German grocery giant Aldi is taking over the world thanks to its remarkable efficiency and unbeatably low prices. Whether it’s ensuring you never spend too long waiting in the checkout line, laying out their stores so you can work your way through the aisles at your own pace without getting distracted by flashy decor, or having the most responsive customer service around from a team of staff who can do it all, Aldi knows how to keep its customers happy.
Regular shoppers will be familiar with its great deals, or Special Buys, which are never better than when it comes to meat. Most supermarket and grocery shops charge through the nose for meats, but Aldi doesn’t. Whether you’re looking for brisket or pork, sausages or ribs, Aldi’s got you covered. So, how do they manage to charge less without compromising on quality?
Aldi keeps meat prices low by banking on itself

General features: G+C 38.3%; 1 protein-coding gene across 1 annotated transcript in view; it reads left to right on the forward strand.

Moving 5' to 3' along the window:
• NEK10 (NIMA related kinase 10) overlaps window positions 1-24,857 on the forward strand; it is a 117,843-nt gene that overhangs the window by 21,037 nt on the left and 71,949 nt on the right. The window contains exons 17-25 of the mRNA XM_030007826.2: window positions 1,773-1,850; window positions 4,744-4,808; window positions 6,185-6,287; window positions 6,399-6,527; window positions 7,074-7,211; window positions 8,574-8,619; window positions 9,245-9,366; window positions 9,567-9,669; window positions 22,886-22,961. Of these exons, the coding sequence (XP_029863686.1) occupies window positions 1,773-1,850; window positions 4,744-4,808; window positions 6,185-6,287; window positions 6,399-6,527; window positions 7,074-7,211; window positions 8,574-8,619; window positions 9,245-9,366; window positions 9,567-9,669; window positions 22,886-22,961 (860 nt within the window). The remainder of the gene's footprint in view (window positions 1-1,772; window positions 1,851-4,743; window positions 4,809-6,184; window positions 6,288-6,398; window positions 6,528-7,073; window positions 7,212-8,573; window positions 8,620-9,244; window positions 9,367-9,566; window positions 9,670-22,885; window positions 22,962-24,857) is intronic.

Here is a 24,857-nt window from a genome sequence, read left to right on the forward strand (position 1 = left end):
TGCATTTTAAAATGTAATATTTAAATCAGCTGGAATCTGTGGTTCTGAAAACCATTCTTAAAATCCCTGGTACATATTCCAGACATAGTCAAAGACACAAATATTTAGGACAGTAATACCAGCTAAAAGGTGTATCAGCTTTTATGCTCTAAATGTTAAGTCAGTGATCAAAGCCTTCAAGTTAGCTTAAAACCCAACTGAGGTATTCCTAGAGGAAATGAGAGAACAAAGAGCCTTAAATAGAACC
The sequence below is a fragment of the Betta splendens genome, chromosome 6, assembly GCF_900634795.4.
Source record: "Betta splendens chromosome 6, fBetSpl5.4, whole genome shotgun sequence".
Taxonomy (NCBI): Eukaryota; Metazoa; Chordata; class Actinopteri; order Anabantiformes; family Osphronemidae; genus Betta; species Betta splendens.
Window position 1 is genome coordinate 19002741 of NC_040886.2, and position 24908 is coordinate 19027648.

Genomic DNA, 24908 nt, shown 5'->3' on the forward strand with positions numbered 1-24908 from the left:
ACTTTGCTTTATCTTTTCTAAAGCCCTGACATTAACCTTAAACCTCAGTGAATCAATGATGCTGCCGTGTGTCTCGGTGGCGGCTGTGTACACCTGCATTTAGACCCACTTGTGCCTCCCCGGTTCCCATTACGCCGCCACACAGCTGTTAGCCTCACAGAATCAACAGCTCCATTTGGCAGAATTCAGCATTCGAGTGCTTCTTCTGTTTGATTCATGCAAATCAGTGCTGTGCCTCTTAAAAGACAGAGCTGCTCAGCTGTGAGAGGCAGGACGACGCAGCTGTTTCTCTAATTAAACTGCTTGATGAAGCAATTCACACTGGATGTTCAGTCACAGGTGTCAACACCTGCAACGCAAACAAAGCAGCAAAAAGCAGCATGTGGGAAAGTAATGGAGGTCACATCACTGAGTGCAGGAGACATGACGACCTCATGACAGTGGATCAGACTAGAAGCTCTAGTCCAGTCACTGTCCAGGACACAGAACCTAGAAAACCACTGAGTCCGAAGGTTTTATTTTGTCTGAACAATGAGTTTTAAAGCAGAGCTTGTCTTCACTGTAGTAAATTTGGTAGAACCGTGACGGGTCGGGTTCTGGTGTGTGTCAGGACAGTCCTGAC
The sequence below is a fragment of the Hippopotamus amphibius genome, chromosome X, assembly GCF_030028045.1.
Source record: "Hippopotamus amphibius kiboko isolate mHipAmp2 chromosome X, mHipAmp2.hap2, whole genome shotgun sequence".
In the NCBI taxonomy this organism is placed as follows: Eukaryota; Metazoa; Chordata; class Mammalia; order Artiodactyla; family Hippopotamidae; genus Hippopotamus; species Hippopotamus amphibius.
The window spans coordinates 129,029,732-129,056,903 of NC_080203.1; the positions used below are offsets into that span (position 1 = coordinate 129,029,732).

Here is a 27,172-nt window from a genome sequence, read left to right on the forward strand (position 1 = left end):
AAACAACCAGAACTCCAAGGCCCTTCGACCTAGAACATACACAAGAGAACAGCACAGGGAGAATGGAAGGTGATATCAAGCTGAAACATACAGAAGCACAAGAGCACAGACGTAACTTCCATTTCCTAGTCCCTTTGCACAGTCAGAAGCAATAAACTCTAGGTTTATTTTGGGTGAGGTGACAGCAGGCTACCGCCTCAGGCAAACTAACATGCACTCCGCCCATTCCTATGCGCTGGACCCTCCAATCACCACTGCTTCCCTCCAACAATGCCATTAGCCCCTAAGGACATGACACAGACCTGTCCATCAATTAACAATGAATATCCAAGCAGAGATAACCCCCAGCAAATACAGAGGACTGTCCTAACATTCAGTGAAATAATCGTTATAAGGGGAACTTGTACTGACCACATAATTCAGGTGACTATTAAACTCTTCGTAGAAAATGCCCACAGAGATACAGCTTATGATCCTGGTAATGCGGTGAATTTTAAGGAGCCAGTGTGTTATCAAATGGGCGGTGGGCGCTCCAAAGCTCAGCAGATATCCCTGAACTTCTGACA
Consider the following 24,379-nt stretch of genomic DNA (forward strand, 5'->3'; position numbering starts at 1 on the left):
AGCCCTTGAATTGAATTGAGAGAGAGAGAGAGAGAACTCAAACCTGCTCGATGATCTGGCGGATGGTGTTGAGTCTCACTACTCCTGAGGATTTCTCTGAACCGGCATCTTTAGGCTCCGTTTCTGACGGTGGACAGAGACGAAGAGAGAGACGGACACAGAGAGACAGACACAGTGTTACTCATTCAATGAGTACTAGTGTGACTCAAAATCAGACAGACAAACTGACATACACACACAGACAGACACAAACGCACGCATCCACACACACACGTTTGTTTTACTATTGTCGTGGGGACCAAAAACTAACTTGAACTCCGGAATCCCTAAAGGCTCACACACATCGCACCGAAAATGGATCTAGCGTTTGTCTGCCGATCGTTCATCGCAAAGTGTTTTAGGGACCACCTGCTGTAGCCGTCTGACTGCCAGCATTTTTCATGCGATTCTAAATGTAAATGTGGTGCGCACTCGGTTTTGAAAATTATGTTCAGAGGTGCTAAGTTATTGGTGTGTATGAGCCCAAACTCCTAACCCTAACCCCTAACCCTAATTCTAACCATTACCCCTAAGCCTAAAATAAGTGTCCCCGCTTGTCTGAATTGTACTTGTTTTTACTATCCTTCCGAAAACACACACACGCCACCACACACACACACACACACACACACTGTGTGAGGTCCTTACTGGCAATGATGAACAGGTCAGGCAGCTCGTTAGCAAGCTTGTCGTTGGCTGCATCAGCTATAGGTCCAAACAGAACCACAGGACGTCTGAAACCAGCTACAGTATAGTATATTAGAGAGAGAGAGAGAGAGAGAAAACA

As Taste of Home advises, one of the main reasons Aldi is able to keep its prices on meat so low is because they don’t offer name-brand products. Stores that offer branded meats are paying for the actual meat itself and the name, while Aldi offers the same quality meat you’ll pay twice as much for at another grocery store — just without the fancy label. Their efficiency means everybody in the store is trained to do everything, from stocking shelves to checking out, which leads to less staff in store overall. Less staff means less money spent on wages, which also affects their product prices.
Aldi is a major proponent of locally-sourced products. When meat comes from a regional farm, it costs much less for transportation than it typically would with another grocery chain. Aldi’s Special Buy flyers announce a couple weeks in advance what their deals are, but they carry a limited supply in store to avoid waste and, again, improve efficiency, so you’ll need to act fast. They might get criticized for not selling brand-name stuff, but stocking about 95 percent Aldi-branded stock means “we can set our own price, making sure it’s the right price for our customers,” explains Aldi communications director Mary Dunn to Wales Online.
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